On each of two harvest dates in 2012 (9 and 12 July) and 2013 (27 June and 1 July), berries were hand-picked into four vented, clear polystyrene clamshells (no. 0.24; 11.4 cm × 11.4 cm × 4.5 cm high) until there was only one layer of fruit covering the bottom of the clamshell. All clamshells were stored in a walk-in cooler at the harvest site at ≈5 °C for 2 to 4 h before transport (≈1.5 h) to the Oregon State University campus in an ice chest without refrigeration. Clamshells were then stored at 5 ± 1 °C (at ≈85% relative humidity) for 14 to 21 d, depending on genotype and harvest year. Clamshells were weighed on a scale (± 0.01 g; PB4002-S; Mettler Toledo LLC, Columbus, OH) on Day 0 (harvest day), 4, 7, 9, 11, and 14 in 2012, and Day 0, 4, 8, 12, 14, 18, and 21 in 2013. Percent moisture loss was calculated by subtracting each day’s weight from the previous day’s weight for each clamshell, and the average (n = 4) was calculated for each plot. In addition, the marketable storage time of fruit was determined, in which fruit were considered no longer marketable when juice was present in the bottom of the clamshell or there was at least one non-marketable berry present (generally the presence of mold or fruit rot).

Data analyses.

Data for yield, plant growth, and plant nutrient status were analyzed for a split-plot design with year as the main plot factor and genotype as a subplot using the General Linear Model procedure in SAS (Version 9.3; SAS Institute Inc., Cary, NC). Soil nutrient data were analyzed for a year effect (n = 4). Fruit storage data were analyzed by year as a result of large differences in weather (Fernandez-Salvador, 2014) and observed marketable days at 5 °C. The effects of genotype and harvest date on fruit storage were also analyzed using a split-plot design. Residuals were tested for normality using the Shapiro-Wilk test. Data were log-transformed and re-analyzed, where necessary, to meet criteria for normality and homogeneity of variance. Means were compared for treatment effects using least square means with α = 0.05.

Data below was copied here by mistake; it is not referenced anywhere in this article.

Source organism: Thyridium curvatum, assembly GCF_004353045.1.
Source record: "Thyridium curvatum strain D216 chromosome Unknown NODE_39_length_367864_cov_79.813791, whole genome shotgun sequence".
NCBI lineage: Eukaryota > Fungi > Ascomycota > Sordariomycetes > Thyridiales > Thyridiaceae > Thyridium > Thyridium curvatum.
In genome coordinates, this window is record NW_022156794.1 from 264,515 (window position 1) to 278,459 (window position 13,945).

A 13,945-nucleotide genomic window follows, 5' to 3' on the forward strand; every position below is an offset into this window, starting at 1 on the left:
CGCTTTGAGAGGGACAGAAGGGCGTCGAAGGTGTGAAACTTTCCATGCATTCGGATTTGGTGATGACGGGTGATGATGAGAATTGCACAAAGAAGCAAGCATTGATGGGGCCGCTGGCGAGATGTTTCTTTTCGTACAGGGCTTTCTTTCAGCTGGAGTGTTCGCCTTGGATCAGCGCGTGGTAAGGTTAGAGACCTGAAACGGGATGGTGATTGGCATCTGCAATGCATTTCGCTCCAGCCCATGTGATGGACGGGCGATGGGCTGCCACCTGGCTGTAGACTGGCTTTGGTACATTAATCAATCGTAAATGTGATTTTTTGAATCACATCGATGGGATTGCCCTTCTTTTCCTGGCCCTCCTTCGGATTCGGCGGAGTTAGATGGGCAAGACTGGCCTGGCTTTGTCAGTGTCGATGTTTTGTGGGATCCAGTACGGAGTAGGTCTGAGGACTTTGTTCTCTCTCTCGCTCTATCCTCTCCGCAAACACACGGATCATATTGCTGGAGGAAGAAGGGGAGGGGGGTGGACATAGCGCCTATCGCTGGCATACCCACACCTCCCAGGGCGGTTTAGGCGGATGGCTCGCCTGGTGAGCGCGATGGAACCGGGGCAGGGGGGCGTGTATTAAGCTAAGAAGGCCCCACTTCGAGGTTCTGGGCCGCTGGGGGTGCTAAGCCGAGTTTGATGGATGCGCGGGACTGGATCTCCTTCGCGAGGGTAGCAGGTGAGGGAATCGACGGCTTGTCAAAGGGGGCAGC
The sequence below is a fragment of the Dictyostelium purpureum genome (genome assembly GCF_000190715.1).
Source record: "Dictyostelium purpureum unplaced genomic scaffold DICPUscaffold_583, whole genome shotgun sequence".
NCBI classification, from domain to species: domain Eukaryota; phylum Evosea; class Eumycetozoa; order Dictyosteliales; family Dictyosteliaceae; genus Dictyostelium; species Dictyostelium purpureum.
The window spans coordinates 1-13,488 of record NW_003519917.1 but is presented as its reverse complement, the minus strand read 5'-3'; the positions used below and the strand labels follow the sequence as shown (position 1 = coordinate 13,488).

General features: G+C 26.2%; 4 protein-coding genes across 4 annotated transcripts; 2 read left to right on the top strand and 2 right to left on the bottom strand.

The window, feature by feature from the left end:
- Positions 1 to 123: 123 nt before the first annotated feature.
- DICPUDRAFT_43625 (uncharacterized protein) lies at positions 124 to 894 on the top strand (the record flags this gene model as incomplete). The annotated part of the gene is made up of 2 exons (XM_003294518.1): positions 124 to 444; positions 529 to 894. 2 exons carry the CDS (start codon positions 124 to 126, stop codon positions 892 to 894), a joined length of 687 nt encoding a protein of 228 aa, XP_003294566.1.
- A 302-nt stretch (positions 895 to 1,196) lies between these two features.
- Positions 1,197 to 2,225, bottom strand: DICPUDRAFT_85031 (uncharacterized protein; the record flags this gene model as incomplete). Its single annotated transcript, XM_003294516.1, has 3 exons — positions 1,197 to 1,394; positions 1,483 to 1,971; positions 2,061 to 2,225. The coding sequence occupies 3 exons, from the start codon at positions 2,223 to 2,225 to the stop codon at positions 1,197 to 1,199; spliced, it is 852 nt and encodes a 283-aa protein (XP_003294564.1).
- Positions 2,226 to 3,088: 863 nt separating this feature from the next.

Results and Discussion

Fertilizers applied.

The fertilizers applied came from a different batch each year, which would not be unusual in commercial production. Although the rate of product applied was calculated based on the percentage of N, as stated on the label, for a target rate of 56 kg·ha−1 total N in 2011 and 2012 and 90 kg·ha−1 N in 2013, the actual rate of N applied (based on analysis of the fertilizers) was 50, 52, and 75 kg·ha−1 total N in 2011, 2012, and 2013, respectively (Table 1). As is common with organic fertilizer sources of N (Gaskell and Smith, 2007; Senesi, 1989), the products used in this study contained significant quantities of other nutrients (Table 1). The TRUE 402 fish fertilizer had more than 3-fold the K and 20-fold the Na than the Converted Organics 4–2–1 fermented grain and 10-fold the Fe as the TRUE 512 fish and molasses blend. In 2013, the Converted Organics 4–2–1 had more than 2-fold the Ca, 10-fold the Fe, and over a 30-fold less Na than the TRUE 512 (Table 1).

Table 1.

Total nutrients applied to a new field of organic blackberry during the first 3 years after planting (2011–13) at the North Willamette Research and Extension Center, Aurora, OR.

Table 1.

Soil and tissue nutrients.

Soil pH was within the recommended range for blackberry production (5.6 to 6.5; Hart et al., 2006), but it significantly increased from 2012 to 2013 (Table 2). Soil organic matter content under the weed mat decreased during the study, corroborating reports in organic blueberry production (Sullivan et al., 2015). Most of the nutrient levels in the soil were within or above the recommended range for caneberries in Oregon (Hart et al., 2006). Soil B was below the recommended level (0.5 to 1.0 ppm) in both years (Table 2). Soil NH4-N increased and P and Al decreased significantly from 2012 to 2013. The observed increase in NH4-N may have been a result of the higher rate of N applied in 2013, whereas the decline in P may have been a result of plant uptake. Longer-term studies would be needed to determine the impact of organic fertilizers on soil nutrient status, particularly when using weed mat as a permanent mulch.